Twice a year, middle school kids around Savannah accomplish what many of us adult writers yearn for: becoming a published author in just three months and reading their work onstage to their adoring fans.
It’s all part of the plan for Deep, the local nonprofit dedicated to bringing literacy to Savannah’s middle school kids. Deep Speaks, its biannual literary reading, is always one of a kind.
“This event is one of the most diverse cultural events in Savannah,” says Dare Dukes, executive director of Deep. “Some of the young people reading their stories will never have been downtown before.”
Here’s how Deep works. Writing fellows work with local middle school teachers — this year, 14 of Savannah’s 19 middle schools participated —to select kids for the program. They choose a healthy blend of interests, from kids who already love writing to kids who despise it. Volunteers hold writing workshops with the kids once a week for eleven weeks, and at the end, each kid submits his or her four best pieces for publication in a four-book anthology. Then, of all those pieces, 39 are anonymously voted on by the kids for presentation. Those 39 pieces will be read at Deep Speaks, at the Savannah Theatre on Feb. 2.
The entire process mimics that of a professional writer and gives kids the chance to find writing fun again.
“Kids are asked to write a lot in school, but the grammar and writing rules are so scrutinized,” Dukes says. “We meet them where they are and help them find their joy in writing. Once they connect, the other stuff falls in line. We do the grammar stuff in revision.”
Which, by the way, most of the kids hate. “Almost all kids resist the revision stage, so the challenge is getting them to see the value in that process,” Dukes notes with a knowing tone – who doesn’t hate revision sometimes?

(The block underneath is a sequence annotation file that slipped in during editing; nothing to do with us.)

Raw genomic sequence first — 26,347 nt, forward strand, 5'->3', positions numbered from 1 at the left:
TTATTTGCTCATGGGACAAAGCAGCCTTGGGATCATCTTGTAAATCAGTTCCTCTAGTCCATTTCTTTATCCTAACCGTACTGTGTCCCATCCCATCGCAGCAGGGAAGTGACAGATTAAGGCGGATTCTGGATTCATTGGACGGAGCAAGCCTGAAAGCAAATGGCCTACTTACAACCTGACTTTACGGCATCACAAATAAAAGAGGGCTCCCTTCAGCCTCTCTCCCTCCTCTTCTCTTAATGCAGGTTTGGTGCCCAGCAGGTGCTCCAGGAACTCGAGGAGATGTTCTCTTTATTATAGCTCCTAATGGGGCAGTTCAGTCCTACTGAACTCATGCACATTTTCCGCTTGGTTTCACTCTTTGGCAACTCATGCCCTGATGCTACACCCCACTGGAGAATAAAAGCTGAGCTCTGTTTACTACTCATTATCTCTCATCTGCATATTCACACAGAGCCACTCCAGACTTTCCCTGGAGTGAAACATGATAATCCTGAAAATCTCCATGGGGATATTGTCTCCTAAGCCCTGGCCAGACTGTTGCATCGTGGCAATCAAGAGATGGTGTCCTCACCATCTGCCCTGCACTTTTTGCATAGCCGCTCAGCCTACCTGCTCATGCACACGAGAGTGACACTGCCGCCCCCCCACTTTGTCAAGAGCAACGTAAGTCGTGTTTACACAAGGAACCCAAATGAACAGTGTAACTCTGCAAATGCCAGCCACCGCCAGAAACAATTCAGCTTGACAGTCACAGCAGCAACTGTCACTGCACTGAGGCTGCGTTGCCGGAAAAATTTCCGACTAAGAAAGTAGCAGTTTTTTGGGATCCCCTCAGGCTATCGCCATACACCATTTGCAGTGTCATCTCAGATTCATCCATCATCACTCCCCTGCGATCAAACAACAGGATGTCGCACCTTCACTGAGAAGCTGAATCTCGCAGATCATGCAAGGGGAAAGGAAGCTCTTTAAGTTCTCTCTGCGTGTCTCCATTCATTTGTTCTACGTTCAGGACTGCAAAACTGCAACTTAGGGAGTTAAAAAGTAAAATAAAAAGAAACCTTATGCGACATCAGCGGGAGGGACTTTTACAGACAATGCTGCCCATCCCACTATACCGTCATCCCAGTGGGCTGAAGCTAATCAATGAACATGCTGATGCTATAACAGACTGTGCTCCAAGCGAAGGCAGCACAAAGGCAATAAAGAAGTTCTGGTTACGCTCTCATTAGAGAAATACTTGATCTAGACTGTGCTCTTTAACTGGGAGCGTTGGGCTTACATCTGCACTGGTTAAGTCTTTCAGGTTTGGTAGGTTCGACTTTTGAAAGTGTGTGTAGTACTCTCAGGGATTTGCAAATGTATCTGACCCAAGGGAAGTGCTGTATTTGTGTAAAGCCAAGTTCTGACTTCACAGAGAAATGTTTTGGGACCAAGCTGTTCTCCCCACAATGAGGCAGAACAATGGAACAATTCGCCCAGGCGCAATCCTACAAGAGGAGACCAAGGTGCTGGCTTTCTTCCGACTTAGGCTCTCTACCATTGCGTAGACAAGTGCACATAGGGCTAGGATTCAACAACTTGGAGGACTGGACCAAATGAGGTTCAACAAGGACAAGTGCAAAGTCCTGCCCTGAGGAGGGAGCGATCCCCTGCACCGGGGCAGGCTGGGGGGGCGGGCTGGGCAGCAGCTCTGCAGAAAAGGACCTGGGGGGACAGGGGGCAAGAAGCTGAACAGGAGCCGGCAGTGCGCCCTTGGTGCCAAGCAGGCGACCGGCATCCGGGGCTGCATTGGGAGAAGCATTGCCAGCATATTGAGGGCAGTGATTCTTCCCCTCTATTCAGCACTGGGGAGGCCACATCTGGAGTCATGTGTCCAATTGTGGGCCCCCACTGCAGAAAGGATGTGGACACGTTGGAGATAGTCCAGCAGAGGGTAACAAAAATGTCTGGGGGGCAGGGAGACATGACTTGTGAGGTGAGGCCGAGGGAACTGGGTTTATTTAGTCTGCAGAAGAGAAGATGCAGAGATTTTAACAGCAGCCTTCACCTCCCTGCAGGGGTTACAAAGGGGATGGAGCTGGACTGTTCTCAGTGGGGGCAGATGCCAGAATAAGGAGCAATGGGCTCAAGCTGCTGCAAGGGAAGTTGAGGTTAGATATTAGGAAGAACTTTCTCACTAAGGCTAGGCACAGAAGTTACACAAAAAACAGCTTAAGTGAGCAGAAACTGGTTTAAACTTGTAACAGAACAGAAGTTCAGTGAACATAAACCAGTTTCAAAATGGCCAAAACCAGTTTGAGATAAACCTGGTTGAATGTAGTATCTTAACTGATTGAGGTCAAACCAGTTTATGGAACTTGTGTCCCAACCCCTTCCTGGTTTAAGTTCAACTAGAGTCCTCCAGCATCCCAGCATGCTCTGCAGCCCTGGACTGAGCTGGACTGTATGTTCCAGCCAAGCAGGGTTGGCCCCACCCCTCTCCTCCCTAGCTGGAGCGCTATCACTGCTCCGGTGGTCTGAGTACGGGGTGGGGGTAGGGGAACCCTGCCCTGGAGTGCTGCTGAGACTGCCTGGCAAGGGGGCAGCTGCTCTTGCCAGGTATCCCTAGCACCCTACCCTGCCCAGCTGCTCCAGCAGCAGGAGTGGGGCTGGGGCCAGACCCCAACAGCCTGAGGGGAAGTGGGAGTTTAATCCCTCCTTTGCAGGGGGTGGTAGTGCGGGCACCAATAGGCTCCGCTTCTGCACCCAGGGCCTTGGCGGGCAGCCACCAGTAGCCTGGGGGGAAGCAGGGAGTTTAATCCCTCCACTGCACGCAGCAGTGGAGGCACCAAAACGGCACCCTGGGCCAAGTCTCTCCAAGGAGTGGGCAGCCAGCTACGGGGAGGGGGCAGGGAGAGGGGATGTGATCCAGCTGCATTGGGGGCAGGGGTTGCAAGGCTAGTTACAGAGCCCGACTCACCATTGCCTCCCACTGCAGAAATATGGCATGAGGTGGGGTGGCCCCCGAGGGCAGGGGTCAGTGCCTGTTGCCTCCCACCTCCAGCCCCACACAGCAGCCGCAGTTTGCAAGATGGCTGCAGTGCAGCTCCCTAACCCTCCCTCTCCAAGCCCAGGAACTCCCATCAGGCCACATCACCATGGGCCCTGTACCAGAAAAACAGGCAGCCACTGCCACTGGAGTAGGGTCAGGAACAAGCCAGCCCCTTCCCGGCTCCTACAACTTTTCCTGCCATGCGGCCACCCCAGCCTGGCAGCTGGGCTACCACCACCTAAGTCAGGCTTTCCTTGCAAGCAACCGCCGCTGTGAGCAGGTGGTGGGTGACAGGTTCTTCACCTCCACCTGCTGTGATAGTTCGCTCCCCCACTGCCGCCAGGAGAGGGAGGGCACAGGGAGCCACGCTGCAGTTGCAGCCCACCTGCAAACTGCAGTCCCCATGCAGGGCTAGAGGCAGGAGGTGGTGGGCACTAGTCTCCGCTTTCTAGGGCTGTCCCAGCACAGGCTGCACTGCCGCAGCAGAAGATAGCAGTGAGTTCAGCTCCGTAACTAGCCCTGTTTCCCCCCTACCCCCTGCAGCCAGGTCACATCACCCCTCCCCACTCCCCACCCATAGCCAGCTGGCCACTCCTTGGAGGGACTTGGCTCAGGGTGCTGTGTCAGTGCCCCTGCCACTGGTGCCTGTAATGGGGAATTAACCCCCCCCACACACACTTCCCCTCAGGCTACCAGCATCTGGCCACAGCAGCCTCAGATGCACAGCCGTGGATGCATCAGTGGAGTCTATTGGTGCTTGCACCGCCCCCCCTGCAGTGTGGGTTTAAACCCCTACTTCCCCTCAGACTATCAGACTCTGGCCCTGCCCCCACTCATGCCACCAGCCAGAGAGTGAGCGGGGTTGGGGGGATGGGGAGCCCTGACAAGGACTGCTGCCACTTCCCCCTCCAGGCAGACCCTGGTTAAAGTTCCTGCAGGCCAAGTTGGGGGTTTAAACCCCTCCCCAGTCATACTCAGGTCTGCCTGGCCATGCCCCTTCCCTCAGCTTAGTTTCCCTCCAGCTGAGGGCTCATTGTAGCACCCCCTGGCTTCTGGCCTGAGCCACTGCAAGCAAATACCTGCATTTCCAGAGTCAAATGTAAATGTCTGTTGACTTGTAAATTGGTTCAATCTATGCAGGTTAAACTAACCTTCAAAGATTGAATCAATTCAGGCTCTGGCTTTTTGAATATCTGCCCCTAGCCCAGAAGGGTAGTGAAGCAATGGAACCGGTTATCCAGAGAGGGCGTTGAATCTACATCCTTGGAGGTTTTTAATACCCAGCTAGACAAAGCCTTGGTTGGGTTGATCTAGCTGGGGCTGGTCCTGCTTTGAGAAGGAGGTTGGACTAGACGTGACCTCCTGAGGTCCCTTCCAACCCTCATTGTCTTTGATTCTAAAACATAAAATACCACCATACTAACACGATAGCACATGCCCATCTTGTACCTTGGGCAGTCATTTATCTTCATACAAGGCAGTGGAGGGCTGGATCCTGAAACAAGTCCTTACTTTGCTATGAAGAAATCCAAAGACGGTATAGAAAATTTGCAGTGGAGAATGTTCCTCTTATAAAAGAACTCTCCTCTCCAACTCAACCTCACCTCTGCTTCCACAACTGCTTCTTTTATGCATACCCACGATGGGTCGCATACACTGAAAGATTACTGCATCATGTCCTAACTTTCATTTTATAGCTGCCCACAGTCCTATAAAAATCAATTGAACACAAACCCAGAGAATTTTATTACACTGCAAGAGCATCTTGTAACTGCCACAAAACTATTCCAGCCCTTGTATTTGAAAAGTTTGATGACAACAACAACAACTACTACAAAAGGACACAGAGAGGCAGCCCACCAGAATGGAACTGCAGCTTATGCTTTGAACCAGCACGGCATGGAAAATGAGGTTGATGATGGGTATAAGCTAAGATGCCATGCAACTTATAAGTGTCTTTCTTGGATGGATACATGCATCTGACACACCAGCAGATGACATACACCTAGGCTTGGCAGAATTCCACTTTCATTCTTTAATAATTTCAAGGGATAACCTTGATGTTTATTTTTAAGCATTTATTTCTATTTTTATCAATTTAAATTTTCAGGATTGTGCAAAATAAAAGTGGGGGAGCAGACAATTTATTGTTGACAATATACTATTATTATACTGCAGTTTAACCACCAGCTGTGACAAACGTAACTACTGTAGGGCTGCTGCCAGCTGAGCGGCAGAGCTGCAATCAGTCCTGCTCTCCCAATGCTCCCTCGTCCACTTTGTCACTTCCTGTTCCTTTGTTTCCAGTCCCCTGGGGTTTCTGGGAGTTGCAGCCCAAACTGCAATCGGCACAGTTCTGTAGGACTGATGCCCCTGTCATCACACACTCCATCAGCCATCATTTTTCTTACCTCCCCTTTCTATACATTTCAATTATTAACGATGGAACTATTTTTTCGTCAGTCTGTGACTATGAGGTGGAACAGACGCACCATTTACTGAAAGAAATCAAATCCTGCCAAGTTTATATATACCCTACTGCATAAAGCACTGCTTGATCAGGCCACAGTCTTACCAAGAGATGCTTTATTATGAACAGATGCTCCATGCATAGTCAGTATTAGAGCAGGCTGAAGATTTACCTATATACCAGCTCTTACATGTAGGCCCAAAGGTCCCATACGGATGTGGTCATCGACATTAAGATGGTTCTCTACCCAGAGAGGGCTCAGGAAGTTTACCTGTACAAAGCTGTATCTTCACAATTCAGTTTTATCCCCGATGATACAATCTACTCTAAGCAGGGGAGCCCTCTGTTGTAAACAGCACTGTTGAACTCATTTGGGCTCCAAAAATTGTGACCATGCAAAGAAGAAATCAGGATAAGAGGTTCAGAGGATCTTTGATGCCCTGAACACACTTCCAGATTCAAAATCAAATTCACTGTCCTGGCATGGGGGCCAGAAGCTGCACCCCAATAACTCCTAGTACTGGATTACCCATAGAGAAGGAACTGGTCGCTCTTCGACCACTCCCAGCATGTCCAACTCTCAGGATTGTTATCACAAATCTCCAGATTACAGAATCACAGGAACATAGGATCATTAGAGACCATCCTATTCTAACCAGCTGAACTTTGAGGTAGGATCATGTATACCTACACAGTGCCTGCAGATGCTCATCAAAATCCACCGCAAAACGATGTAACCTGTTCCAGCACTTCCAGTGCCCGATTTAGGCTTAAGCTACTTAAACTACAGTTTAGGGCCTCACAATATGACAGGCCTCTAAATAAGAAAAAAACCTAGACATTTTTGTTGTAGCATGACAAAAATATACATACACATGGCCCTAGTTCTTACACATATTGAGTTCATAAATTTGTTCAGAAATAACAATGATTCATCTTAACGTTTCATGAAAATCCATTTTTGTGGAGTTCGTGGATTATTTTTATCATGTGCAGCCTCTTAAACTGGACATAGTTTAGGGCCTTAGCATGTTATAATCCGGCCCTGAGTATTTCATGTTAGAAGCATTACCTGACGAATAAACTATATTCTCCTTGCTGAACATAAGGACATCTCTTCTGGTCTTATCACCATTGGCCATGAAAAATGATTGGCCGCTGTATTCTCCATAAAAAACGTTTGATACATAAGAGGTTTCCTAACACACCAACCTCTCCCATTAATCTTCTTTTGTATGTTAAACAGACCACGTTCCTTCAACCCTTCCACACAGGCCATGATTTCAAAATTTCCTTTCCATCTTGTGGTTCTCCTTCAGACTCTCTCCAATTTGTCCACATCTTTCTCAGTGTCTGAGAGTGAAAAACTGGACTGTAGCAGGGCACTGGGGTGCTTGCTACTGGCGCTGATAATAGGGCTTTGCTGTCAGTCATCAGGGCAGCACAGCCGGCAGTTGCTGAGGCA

Deep keeps the workshops small — about six kids in each one — so they receive more personalized attention than they would in school workshops. That specialized help is crucial to building the kids’ writing skills and allowing them to tell their stories without obstacles. Small sizes also help the kids open up to a smaller group, which gets their stories out there.
“All the kids have their own growth trajectories. We find ways to encourage them to write in a way that reconnects them to their joy of writing.” Dukes says.
It might seem limiting that Deep is only for middle school kids, but it’s the best time to reach them because of their development at that age. Studies have shown that during adolescence, kids develop the ability to think abstract thoughts and to develop their own moral philosophies, making middle school the perfect age to start writing for fun.
Of course, kids in other grades are just as capable of churning out great stories, but Dukes isn’t ready to expand that far yet.
“There are plenty more kids I’d like to reach in Savannah, but the only thing holding us back is capacity,” Dukes says.
In addition to working in nonprofits and as a musician, Dukes has been writing for twenty-plus years. Like Deep kids, his love of writing was prompted by a teacher who saw his literary prowess.
“I was in 5th grade, and I remember one day he told me he thought I was a really good writer,” Dukes recalls. “That always stuck with me, and when I was in my mid-twenties, I started a novel.”
Dukes and the rest of the Deep team have high hopes that the program can spur positive change in a community that desperately needs it.
“[Deep is] important in the community because Savannah has an extra-high poverty rate. 28% of the population lives at or below the poverty line. And low-income people are often not part of the civic and cultural discourse. Deep helps them learn literacy, learn to write with skill, confidence, and courage. It gives them a sense of place and lets them know that their perspectives matter.”
Deep Speaks will be held on Monday, February 2 at 6pm at the Savannah Theater (222 Bull Street). The event is free and open to the public.